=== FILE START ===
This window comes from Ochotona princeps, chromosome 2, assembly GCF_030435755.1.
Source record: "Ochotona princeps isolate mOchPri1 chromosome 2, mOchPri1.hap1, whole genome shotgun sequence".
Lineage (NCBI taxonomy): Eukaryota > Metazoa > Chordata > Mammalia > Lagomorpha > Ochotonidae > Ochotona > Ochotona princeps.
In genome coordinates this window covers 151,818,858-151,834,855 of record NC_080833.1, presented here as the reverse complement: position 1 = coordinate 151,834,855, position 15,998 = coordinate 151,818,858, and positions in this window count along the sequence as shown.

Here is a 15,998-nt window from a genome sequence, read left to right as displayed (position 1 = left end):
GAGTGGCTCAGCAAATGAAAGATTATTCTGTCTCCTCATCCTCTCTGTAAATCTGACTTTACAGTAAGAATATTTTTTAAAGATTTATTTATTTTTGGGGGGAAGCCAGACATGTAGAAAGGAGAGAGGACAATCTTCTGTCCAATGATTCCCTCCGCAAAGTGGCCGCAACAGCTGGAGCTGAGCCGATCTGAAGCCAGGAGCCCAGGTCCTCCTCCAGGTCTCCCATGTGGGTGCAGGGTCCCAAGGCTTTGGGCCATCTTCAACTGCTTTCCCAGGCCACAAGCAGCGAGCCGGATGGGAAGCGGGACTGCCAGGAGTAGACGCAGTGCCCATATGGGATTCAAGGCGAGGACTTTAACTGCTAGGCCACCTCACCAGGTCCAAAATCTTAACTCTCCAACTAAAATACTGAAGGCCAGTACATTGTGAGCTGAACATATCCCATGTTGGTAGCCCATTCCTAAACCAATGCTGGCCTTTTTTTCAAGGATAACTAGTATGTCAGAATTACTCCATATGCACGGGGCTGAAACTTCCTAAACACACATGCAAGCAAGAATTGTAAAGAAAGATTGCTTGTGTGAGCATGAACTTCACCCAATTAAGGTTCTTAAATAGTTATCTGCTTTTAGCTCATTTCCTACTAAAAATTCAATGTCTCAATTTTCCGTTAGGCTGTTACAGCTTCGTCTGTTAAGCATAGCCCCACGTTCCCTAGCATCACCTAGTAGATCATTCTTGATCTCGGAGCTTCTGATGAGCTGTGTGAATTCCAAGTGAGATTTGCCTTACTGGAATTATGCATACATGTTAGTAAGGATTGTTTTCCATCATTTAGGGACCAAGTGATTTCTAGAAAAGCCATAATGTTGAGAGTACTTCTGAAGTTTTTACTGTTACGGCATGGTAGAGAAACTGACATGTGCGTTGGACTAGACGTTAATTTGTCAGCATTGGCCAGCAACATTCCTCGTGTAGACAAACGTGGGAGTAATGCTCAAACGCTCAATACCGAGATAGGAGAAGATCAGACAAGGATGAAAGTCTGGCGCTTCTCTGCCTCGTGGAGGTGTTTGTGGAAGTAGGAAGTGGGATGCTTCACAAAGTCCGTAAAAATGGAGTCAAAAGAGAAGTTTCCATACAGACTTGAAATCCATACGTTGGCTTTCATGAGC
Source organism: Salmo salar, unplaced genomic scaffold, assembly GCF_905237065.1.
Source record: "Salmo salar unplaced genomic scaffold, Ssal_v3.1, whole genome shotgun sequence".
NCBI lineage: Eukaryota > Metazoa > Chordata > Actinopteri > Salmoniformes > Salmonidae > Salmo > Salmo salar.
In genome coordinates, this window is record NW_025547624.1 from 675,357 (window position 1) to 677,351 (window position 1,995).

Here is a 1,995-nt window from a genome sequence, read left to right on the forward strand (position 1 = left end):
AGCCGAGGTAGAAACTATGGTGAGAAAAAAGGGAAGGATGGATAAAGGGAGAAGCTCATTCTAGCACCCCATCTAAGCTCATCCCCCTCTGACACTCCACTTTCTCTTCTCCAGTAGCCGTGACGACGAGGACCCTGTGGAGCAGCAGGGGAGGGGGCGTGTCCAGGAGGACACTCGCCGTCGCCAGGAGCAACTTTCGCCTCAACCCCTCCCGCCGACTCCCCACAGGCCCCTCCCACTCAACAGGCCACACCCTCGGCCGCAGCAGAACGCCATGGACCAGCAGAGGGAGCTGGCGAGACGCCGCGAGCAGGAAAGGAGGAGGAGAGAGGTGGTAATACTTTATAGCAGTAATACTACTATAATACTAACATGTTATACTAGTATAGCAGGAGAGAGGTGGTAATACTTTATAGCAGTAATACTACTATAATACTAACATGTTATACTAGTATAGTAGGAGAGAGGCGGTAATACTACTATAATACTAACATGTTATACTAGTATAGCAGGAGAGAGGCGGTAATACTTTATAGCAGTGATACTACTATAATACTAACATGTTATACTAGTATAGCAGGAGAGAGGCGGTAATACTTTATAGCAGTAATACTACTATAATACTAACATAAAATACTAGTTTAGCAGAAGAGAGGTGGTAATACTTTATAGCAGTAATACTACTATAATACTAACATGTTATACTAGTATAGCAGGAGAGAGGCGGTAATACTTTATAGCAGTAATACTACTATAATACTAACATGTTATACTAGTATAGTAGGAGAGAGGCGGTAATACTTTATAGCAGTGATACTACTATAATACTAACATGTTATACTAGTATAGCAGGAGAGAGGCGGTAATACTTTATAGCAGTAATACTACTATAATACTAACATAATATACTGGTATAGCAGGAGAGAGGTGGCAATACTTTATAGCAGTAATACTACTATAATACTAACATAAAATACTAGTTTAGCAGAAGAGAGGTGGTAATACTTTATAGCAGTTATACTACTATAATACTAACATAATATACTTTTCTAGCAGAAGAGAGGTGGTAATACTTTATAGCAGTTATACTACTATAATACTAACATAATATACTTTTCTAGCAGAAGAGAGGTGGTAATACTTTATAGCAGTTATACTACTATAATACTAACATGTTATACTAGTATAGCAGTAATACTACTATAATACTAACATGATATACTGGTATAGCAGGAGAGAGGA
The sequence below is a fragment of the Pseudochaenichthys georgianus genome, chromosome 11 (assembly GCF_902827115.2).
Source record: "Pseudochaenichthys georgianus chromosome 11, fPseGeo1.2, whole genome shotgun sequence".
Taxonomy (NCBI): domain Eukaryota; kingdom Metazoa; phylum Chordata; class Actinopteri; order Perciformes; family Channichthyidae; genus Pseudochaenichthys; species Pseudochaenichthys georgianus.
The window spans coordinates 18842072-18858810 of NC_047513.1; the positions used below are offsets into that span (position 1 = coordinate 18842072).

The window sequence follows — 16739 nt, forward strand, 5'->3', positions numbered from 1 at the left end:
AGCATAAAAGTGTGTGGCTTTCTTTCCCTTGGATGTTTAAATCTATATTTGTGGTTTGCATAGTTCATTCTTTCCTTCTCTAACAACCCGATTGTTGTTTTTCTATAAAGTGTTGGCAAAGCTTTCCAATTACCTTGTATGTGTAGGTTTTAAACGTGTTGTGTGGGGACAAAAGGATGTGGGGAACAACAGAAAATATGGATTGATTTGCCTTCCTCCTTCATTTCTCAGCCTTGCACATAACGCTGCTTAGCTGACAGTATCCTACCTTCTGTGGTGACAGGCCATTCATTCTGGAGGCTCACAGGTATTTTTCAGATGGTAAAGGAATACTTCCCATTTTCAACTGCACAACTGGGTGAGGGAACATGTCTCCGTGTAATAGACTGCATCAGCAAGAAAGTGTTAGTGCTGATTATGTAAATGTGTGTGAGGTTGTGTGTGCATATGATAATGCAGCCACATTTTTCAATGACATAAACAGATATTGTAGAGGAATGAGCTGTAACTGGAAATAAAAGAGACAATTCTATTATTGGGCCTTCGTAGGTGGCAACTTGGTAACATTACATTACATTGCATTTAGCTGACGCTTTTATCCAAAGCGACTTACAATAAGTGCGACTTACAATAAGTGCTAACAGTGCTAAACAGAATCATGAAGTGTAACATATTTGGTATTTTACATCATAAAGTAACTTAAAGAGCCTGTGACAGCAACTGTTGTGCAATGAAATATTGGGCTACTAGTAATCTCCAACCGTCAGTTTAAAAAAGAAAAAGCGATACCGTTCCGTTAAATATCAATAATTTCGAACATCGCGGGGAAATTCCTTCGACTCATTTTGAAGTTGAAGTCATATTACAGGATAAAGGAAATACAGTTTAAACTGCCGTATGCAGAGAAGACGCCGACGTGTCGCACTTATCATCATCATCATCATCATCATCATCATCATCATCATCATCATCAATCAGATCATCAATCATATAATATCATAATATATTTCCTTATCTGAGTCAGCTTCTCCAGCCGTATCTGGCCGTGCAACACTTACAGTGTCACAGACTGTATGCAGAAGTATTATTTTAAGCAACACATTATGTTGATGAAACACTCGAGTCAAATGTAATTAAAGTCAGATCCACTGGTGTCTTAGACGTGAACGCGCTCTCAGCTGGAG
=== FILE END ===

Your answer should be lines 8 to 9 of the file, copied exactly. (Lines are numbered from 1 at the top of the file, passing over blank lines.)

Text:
Source record: "Salmo salar unplaced genomic scaffold, Ssal_v3.1, whole genome shotgun sequence".
NCBI lineage: Eukaryota > Metazoa > Chordata > Actinopteri > Salmoniformes > Salmonidae > Salmo > Salmo salar.